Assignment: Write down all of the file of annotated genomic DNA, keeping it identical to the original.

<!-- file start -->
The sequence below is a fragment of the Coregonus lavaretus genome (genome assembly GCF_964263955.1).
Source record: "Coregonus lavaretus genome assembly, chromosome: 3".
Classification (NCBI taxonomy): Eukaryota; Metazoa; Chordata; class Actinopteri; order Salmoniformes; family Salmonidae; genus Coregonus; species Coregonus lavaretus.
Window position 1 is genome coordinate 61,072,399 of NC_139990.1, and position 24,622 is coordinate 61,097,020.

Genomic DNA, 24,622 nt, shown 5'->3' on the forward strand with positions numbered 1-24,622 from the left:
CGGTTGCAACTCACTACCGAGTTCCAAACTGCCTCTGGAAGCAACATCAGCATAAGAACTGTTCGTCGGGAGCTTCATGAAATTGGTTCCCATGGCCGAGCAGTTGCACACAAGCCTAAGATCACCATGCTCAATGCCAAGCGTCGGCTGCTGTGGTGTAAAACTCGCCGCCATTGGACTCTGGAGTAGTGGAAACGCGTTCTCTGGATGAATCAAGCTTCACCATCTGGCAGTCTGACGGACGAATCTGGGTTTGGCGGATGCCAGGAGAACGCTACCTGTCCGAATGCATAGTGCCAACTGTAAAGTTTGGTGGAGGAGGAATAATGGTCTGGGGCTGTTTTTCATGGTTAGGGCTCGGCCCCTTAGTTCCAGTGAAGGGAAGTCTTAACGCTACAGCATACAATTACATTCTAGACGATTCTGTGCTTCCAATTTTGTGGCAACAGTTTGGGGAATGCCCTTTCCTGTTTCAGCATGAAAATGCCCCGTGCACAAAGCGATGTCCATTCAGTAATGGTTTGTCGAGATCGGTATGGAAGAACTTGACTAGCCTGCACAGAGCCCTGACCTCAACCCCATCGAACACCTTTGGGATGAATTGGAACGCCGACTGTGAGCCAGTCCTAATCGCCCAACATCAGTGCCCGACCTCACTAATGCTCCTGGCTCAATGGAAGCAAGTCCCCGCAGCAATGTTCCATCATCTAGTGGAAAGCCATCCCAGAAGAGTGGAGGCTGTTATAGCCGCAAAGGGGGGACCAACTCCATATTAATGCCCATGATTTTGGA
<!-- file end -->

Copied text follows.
The sequence below is a fragment of the Coregonus lavaretus genome (genome assembly GCF_964263955.1).
Source record: "Coregonus lavaretus genome assembly, chromosome: 3".
Classification (NCBI taxonomy): Eukaryota; Metazoa; Chordata; class Actinopteri; order Salmoniformes; family Salmonidae; genus Coregonus; species Coregonus lavaretus.
Window position 1 is genome coordinate 61,072,399 of NC_139990.1, and position 24,622 is coordinate 61,097,020.

Genomic DNA, 24,622 nt, shown 5'->3' on the forward strand with positions numbered 1-24,622 from the left:
CGGTTGCAACTCACTACCGAGTTCCAAACTGCCTCTGGAAGCAACATCAGCATAAGAACTGTTCGTCGGGAGCTTCATGAAATTGGTTCCCATGGCCGAGCAGTTGCACACAAGCCTAAGATCACCATGCTCAATGCCAAGCGTCGGCTGCTGTGGTGTAAAACTCGCCGCCATTGGACTCTGGAGTAGTGGAAACGCGTTCTCTGGATGAATCAAGCTTCACCATCTGGCAGTCTGACGGACGAATCTGGGTTTGGCGGATGCCAGGAGAACGCTACCTGTCCGAATGCATAGTGCCAACTGTAAAGTTTGGTGGAGGAGGAATAATGGTCTGGGGCTGTTTTTCATGGTTAGGGCTCGGCCCCTTAGTTCCAGTGAAGGGAAGTCTTAACGCTACAGCATACAATTACATTCTAGACGATTCTGTGCTTCCAATTTTGTGGCAACAGTTTGGGGAATGCCCTTTCCTGTTTCAGCATGAAAATGCCCCGTGCACAAAGCGATGTCCATTCAGTAATGGTTTGTCGAGATCGGTATGGAAGAACTTGACTAGCCTGCACAGAGCCCTGACCTCAACCCCATCGAACACCTTTGGGATGAATTGGAACGCCGACTGTGAGCCAGTCCTAATCGCCCAACATCAGTGCCCGACCTCACTAATGCTCCTGGCTCAATGGAAGCAAGTCCCCGCAGCAATGTTCCATCATCTAGTGGAAAGCCATCCCAGAAGAGTGGAGGCTGTTATAGCCGCAAAGGGGGGACCAACTCCATATTAATGCCCATGATTTTGGA